September 20, 2021

Imports surge pushes trade deficit up by 158% in H1’21

Imports surge pushes trade deficit up by 158% in H1’21

*Puts increasing pressure on forex — Analysts

*Reflects Nigeria’s weak production capacity – Ex-LCCI DG

*Fall-out of COVID-19, economic recession — NACCIMA

By Yinka Kolawole

A surge in imports has resulted in over 158 percent increase in Nigeria’s trade deficit year-on-year (YoY) in the first half of 2021 (H1’21).

Financial Vanguard  findings from the National Bureau of Statistics (NBS) show that Nigeria’s trade deficit rose to N5.81 trillion in H1’21 from N2.25 trillion in H1 2020.

The increase in deficit is, however, much lower at 13.5 percent when compared with N5.12 trillion recorded in H2’20.

NBS data shows that in Q2’21, total merchandise trade stood at N12.03 trillion which is 23.28 percent higher than the N9.76 trillion recorded in Q1’21 and 88.71 percent increase compared to Q2’20.

Total imports rose YoY by 67 percent to N13.8 trillion in H1’21 from N8.24 trillion in H1’20. The import value rose by 22 percent when compared with the N11.31 trillion recorded in H2’20.

Specifically, total import was valued at N6.85 trillion in Q1’21 and N6.95 trillion in Q2’21, adding up to N13.8 trillion for the half-year.

The 67 percent rise in imports is however in contrast to the value of total exports which also rose YoY but by only 26 percent to N7.99 trillion in H1’21 from N6.34 trillion in H1’20.


NBS stated that in Q2’21, the total merchandise trade stood at N12.03 trillion which is 23.28 percent higher than the N9.76 trillion recorded in Q1’21 and 88.71 percent increase compared to Q2’20.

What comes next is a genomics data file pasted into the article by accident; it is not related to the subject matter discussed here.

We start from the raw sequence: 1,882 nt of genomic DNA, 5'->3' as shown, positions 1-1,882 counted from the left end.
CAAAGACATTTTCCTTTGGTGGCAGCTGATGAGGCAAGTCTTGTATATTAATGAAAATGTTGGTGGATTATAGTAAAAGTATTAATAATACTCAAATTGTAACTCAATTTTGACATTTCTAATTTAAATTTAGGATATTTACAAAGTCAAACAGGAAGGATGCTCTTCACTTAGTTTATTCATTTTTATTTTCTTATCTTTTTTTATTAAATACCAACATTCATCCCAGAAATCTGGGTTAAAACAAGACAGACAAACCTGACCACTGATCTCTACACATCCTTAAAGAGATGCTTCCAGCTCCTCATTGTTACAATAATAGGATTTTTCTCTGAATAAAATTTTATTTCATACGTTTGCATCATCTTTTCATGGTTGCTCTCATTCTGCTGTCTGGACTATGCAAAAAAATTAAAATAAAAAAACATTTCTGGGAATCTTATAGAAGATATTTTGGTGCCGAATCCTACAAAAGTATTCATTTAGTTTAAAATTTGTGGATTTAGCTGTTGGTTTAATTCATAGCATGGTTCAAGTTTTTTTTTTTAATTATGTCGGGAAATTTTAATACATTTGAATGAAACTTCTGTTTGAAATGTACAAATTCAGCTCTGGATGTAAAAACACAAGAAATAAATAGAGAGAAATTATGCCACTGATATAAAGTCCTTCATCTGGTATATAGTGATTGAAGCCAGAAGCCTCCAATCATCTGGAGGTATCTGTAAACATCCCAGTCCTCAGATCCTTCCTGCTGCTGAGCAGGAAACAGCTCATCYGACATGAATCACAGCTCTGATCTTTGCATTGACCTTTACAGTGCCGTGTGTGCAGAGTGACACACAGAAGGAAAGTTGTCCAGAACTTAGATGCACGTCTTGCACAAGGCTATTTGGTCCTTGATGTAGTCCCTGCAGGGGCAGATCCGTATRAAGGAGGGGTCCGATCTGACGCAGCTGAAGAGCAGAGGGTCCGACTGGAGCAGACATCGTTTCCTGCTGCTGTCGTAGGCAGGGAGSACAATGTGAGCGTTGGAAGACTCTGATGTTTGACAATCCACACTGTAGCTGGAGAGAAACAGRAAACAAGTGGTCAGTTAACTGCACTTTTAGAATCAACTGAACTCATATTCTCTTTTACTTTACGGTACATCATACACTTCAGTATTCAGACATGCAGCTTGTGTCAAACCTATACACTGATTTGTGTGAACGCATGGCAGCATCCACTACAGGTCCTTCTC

Total import in Q2‘21 is valued at N6.95 trillion indicating 1.45 percent higher than N6.85 trillion in Q1’21 and 67.49 percent increase over N4.02 trillion recorded in Q2’20.

Overall, in Q2’21 imports amounted to 57.78 percent of the total trade, 70.18 percent in Q1’21, while in Q2’20 the imports amounted to 64.42 percent of total trade. Total export in the quarter was valued at N5.08 trillion representing 42.22 percent of the total merchandise trade.

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In Q1 2021, total import was valued at N6.85 trillion representing 70.21% of the total trade. This was a 15.61 percent increase compared to Q4 2020 and 54.30 percent compared to Q1 2020. The value of total exports in Q1’21 stood at N2.91 trillion, representing 29.79 percent of total trade.

Trade by sectors

Further analysis of the NBS data showed that the total value of trade in agricultural goods in H1’21 stood at N1.57 trillion. The import component of this trade totaled N1.28 trillion while the export was valued at N292.47 billion.

The total value of trade in solid mineral goods in H1’21 stood at N113.18 billion. The import component of the trade stood at N88.95 billion while the export was valued at N24.23 billion.

The value of manufactured goods trade in H1’21 stood at N9.29 trillion. Out of this, the import component accounted for N8.83 trillion while the export component was valued at N462.07 billion.

Also, total trade in raw material was valued at N1.62 trillion in H1’21. The import component was valued at N1.51 trillion while the export component stood at N106.71 billion.

The total value of trade in Other Petroleum Products in H1’21 was valued at N3.17 trillion. The import component was N2.09 trillion while the export component stood at N1.08 trillion.

Forex implication

Meanwhile the widening trade deficit places increasing burden on the country’s foreign exchange (forex) management, as scarce forex is being expended to import merchandise, while earnings from exports continue to dwindle.

Analysts at Nairametrics,  a financial information company, stated: “The nation’s continual foreign trade deficit continues to pile more pressure on the country’s exchange rate as negative trade dampens Nigeria’s current account position and the foreign reserves.